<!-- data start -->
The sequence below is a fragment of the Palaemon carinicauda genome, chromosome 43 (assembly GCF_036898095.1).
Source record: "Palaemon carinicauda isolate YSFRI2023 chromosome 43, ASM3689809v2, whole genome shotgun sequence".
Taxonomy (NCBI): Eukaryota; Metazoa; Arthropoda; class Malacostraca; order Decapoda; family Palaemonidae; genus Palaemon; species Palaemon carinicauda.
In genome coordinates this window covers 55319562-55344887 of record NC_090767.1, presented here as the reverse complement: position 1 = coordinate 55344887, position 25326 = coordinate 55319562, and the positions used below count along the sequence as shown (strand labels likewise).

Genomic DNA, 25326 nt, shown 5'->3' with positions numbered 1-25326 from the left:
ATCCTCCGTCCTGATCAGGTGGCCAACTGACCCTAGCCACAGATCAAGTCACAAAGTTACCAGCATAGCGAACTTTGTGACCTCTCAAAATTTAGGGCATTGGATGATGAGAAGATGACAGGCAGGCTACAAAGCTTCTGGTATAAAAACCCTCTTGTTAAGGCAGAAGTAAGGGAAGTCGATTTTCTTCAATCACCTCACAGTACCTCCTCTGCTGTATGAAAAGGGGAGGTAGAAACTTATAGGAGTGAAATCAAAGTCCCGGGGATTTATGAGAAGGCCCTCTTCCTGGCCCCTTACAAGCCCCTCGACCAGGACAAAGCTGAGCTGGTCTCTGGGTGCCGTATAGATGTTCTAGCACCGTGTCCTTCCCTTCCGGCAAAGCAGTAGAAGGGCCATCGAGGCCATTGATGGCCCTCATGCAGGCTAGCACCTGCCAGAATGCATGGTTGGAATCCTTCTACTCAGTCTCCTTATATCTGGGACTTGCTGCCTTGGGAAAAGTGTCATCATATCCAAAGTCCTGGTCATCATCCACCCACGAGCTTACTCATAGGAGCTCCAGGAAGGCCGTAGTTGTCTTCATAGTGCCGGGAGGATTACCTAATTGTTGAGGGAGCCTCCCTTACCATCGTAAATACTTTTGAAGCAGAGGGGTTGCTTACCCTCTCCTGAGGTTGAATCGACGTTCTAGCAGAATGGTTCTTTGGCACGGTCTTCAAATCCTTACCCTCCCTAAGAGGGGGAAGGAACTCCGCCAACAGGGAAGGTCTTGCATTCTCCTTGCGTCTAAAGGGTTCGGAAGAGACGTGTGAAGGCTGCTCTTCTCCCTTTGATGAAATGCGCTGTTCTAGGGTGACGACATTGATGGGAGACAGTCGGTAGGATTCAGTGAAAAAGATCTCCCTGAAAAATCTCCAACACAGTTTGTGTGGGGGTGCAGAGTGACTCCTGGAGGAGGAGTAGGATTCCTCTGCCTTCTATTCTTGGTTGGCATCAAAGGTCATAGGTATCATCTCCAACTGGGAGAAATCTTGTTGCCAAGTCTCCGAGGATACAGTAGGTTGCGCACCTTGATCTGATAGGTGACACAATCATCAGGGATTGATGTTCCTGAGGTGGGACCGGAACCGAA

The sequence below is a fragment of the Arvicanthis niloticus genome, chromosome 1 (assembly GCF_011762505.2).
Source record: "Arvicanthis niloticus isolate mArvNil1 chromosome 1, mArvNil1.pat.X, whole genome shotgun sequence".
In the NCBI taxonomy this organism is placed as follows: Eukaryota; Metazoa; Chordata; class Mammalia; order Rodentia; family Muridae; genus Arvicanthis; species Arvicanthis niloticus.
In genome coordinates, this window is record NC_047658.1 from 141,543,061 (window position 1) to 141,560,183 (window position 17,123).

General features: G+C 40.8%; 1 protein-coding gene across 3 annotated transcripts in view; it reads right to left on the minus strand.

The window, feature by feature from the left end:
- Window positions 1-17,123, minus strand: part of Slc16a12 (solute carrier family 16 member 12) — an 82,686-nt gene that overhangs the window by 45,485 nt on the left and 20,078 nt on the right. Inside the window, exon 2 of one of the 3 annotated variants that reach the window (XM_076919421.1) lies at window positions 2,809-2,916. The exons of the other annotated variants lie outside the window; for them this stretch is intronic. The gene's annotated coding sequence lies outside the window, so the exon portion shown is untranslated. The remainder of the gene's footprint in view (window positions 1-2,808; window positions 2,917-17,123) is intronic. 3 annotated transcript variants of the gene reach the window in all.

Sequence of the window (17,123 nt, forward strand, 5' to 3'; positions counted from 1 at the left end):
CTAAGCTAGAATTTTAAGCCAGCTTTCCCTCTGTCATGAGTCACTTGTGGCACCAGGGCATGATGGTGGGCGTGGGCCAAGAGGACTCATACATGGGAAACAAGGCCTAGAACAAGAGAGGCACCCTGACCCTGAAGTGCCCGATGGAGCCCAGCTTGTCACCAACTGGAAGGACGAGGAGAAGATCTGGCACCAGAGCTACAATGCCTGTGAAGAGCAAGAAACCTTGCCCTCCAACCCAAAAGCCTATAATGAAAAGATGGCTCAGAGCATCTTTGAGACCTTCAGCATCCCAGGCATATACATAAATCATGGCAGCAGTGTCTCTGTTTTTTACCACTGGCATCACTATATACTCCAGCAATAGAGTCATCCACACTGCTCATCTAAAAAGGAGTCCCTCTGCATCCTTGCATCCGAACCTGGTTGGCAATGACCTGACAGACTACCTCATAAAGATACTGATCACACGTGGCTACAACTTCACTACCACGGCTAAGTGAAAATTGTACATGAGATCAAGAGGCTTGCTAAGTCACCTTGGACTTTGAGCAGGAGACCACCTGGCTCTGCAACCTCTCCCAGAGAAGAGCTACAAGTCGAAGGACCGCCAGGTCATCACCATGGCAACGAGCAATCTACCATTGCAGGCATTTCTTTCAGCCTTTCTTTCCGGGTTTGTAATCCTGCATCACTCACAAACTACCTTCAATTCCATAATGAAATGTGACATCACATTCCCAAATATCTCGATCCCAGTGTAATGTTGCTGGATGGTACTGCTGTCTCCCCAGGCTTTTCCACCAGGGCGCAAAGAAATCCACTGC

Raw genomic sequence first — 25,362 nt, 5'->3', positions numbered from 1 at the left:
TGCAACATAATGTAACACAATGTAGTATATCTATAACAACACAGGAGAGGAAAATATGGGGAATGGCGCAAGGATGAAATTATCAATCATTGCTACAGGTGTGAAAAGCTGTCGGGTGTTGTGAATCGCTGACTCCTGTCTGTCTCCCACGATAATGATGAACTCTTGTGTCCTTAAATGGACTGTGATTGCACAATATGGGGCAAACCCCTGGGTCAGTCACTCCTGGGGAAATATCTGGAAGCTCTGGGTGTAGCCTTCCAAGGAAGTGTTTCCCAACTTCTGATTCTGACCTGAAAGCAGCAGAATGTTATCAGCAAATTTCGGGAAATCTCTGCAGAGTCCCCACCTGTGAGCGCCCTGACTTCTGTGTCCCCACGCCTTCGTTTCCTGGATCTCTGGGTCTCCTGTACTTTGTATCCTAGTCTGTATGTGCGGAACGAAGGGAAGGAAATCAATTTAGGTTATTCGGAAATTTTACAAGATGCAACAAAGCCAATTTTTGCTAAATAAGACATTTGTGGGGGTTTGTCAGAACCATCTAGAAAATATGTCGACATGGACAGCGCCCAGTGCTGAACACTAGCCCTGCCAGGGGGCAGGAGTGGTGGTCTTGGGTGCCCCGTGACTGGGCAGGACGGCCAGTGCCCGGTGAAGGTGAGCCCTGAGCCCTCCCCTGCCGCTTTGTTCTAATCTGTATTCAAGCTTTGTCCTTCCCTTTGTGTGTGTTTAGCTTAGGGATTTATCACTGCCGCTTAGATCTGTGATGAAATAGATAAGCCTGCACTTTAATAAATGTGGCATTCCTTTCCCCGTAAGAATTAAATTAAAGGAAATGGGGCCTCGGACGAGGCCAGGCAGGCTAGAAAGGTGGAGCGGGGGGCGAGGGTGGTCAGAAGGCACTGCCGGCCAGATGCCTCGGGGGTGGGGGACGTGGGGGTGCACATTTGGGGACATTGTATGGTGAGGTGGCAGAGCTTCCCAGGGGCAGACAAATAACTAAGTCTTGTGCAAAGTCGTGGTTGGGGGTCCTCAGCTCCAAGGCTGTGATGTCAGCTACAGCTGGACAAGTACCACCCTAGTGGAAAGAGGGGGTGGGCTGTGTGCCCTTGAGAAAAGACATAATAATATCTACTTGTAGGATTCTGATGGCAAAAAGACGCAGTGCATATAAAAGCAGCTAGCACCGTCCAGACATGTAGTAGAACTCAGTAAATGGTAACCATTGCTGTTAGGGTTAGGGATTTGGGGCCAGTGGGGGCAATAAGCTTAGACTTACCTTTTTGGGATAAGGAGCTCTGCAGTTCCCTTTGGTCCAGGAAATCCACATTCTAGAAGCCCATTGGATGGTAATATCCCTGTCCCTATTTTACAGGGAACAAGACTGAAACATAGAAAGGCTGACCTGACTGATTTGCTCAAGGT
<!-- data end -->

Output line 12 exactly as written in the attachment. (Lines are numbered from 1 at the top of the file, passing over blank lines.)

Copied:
The window, feature by feature from the left end: